—Daily Mail, London
...frighteningly brilliant performance
—The Herald, Glasgow
...The Ballad Of Mac The Knife, which can so easily turn into choric nostalgia, is here delivered by poxy Jenny as a ruthless catalogue of the hero's crimes. Hugo's Jenny, a punk blonde whore, delivers her big songs with rapt attention to meaning ..
—The Guardian, London
...stunningly apt glucose-and-vinegar curdle in the voice of Tara Hugo's whore, Jenny, whose rendition of "Mac the Knife" mounts in exhilarating mordancy verse by verse to bring the first half to a knockout close.
—The Independent, London
...Tara Hugo's Jenny Diver makes an impact when she ironically celebrates his feats in lyrics as black as her petticoat.
—The Times, London
...The Flick-Knife Song has a real, dangerous edge. And Tara Hugo's black-garbed temptress, Jenny, sings of love gone by in glorious voice. She expresses both a revulsion for this violent, corrupt society and her sense of being trapped by it
—Evening Standard, London
... Hugo's style of singing best combines urgent diction and musical phrasing; by far the evening's finest performance.
—London Financial Times
...Tara Hugo delivers a chilling, mesmerising account of the show's best number, Mack the Knife, now known as The Flick-Knife Song.
—Daily Telegraph, London
... Tara Hugo singing The Flick Knife Song was so well done you'd cross continents for it.
—BBC Radio 4
...Tara Hugo slinks onto the stage and the audience gets the theatrical jolt it has awaited all night. Hugo plays Jenny Diver, one of the various women in the life of thuggish Macheath (Tom Hollander), and she seizes by the throat the Brecht-Weill source. Dressed in sleeveless black, her peroxide-blond hair brushed back off her forehead, Hugo starts to sing in a confident vibrato evocative of the role's originator, Lotte Lenya. For as long as she is onstage, the indignation that has always fueled this piece gets its due. Hugo's ballsy, impassioned performance stokes the furnace of anger at the musical's savage heart.... raw, throaty gutsiness..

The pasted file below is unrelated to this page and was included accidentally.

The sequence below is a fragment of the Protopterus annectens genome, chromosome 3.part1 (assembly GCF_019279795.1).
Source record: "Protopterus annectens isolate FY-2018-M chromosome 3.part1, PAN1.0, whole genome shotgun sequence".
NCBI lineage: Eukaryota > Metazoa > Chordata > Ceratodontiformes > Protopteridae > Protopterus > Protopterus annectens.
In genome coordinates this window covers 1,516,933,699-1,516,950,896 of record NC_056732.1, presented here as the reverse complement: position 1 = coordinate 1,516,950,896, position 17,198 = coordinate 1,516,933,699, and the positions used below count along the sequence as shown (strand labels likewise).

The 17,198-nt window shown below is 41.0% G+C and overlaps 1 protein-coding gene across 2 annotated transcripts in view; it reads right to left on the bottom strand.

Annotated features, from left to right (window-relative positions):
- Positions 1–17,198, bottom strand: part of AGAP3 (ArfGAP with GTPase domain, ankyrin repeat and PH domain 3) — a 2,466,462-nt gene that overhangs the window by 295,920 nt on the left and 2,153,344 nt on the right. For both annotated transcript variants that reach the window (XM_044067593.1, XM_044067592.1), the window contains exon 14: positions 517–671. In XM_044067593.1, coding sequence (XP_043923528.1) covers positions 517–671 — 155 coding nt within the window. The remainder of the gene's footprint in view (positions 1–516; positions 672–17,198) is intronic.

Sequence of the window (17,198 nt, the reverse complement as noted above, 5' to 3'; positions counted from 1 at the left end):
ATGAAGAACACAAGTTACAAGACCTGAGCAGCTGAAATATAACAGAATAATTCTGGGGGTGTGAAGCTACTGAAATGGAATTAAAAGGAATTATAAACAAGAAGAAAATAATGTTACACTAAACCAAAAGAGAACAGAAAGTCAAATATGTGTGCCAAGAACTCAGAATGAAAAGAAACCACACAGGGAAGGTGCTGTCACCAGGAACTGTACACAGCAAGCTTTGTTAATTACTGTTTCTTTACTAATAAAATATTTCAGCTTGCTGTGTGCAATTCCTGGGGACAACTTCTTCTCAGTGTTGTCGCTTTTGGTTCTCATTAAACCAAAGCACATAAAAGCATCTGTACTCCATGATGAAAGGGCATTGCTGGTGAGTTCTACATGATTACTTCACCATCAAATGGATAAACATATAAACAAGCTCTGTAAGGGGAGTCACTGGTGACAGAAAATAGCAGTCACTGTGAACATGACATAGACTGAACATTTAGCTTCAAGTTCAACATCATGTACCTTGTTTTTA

By Harvey Fierstein and Jerry Herman
Menier's Chocolate Factory, London

..effervescent, a crack cast with Tara Hugo as a nightclub proprietress who is the personification of cosmopolitan charm
—The Independent, London
"La Cage Aux Folles"

Hugo is strong as a bitchy restaurateur
—Newsnight Review
"La Cage Aux Folles"

A glamorous Tara Hugo oozes sophistication
—Arts Hub, London
"La Cage Aux Folles"
By Arthur Kopit
UK Premiere
Traverse Theatre, Edinburgh

Tara Hugo's acting performance as this tiny, shrewd, brilliant icon of a singer, driven half-mad by drugs and global fame, lights up the play like a blow-lamp, intelligent, vulnerable, and fine
—Scotland on Sunday,
David Benedict on Theatre
The Independent, London

Remember when Raquel Welch played Bernard Shaw, and lost? The Millionairess is a pretty thin play, ignited briefly by Katherine Hepburn in the 1950's when she played it in London. Despite her legendary allure, la Welch flunked it and the ill-fated production fizzled out. What could the producers have been thinking of? Box-office. Whatever happened to chemistry and the days when producers used solid experience and the pricking of their thumbs to match text with talent? In the age of the agent, it's all about deals.

David Mamet satirized the Hollywood end of it al in his 1988 Broadway play Speed-the-Plow, which boasted the stage debut of Ms Madonna Ciccone. The result? Lousy reviews for our heroine and not a seat to be had. Playwright Arthur Kopit was incensed. "I thought she was terrible. She couldn't act. She was hired only because of her name. It compromised the play." The experience fired him up sufficiently to write Road to Nirvana, a blistering satire, which according to Kopit, has something to offend everyone. "I never let good taste come in it." Justin Greene, his director, has displayed considerable taste by casting Tara in the Madonna role.

The Texan-born, RADA trained actress and singer hit the spotlight with an astonishing performance of Jenny in Phyllida Lloyd's dark, driven and dangerous production of The Threepenny Opera last year. "We were having great difficulty casting," remembers musical director Gary Yershon, "but then she turned up and just blew us away. When she sings she absolutely fills the room with energy." Armed with an Olivier award nomination, she did a season in cabaret at the Pizza on the Park, singing mainly her own Country & Western material plus a little Kurt Weill and Noel Coward, and now she's back acting, gleeful at the prospect of doing a play she has known for some time. She loves it for its "guts" and "bite", perfect words to describe her talent.
“Surabaya Johnny”
Nottingham Playhouse

..a sense of bruised but pugnacious sexuality and she sings with a sense of pain, thrill and haunting sensual anguish
—Sunday Times, London